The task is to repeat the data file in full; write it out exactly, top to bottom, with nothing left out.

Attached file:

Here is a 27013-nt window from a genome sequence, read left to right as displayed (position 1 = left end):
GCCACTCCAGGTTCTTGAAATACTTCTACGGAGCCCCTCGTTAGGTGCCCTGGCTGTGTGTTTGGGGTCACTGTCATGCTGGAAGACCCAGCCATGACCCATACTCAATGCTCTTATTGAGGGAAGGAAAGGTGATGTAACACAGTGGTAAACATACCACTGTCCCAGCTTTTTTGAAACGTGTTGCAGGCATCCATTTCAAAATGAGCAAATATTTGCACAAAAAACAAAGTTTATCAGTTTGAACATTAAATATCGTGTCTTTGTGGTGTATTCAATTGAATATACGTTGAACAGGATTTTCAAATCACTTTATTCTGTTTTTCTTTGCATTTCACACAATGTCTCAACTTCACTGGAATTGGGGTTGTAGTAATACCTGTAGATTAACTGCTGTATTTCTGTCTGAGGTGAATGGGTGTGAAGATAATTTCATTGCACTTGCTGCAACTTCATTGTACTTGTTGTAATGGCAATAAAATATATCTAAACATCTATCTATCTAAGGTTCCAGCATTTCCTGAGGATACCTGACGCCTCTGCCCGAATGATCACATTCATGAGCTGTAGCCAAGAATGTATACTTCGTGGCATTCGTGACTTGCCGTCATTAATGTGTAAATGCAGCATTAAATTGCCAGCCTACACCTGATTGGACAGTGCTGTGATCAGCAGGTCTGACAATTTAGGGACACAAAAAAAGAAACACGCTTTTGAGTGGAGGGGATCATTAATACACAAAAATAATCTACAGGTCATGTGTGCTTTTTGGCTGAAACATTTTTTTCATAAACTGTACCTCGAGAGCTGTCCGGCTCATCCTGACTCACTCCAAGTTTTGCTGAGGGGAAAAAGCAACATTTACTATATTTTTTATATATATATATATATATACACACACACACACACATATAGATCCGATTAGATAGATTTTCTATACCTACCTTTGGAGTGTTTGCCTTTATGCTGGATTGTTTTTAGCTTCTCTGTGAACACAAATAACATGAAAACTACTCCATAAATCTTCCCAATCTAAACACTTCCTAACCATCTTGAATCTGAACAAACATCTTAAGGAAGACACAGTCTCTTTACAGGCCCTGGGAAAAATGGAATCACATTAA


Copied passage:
Here is a 27013-nt window from a genome sequence, read left to right as displayed (position 1 = left end):
GCCACTCCAGGTTCTTGAAATACTTCTACGGAGCCCCTCGTTAGGTGCCCTGGCTGTGTGTTTGGGGTCACTGTCATGCTGGAAGACCCAGCCATGACCCATACTCAATGCTCTTATTGAGGGAAGGAAAGGTGATGTAACACAGTGGTAAACATACCACTGTCCCAGCTTTTTTGAAACGTGTTGCAGGCATCCATTTCAAAATGAGCAAATATTTGCACAAAAAACAAAGTTTATCAGTTTGAACATTAAATATCGTGTCTTTGTGGTGTATTCAATTGAATATACGTTGAACAGGATTTTCAAATCACTTTATTCTGTTTTTCTTTGCATTTCACACAATGTCTCAACTTCACTGGAATTGGGGTTGTAGTAATACCTGTAGATTAACTGCTGTATTTCTGTCTGAGGTGAATGGGTGTGAAGATAATTTCATTGCACTTGCTGCAACTTCATTGTACTTGTTGTAATGGCAATAAAATATATCTAAACATCTATCTATCTAAGGTTCCAGCATTTCCTGAGGATACCTGACGCCTCTGCCCGAATGATCACATTCATGAGCTGTAGCCAAGAATGTATACTTCGTGGCATTCGTGACTTGCCGTCATTAATGTGTAAATGCAGCATTAAATTGCCAGCCTACACCTGATTGGACAGTGCTGTGATCAGCAGGTCTGACAATTTAGGGACACAAAAAAAGAAACACGCTTTTGAGTGGAGGGGATCATTAATACACAAAAATAATCTACAGGTCATGTGTGCTTTTTGGCTGAAACATTTTTTTCATAAACTGTACCTCGAGAGCTGTCCGGCTCATCCTGACTCACTCCAAGTTTTGCTGAGGGGAAAAAGCAACATTTACTATATTTTTTATATATATATATATATATACACACACACACACACATATAGATCCGATTAGATAGATTTTCTATACCTACCTTTGGAGTGTTTGCCTTTATGCTGGATTGTTTTTAGCTTCTCTGTGAACACAAATAACATGAAAACTACTCCATAAATCTTCCCAATCTAAACACTTCCTAACCATCTTGAATCTGAACAAACATCTTAAGGAAGACACAGTCTCTTTACAGGCCCTGGGAAAAATGGAATCACATTAA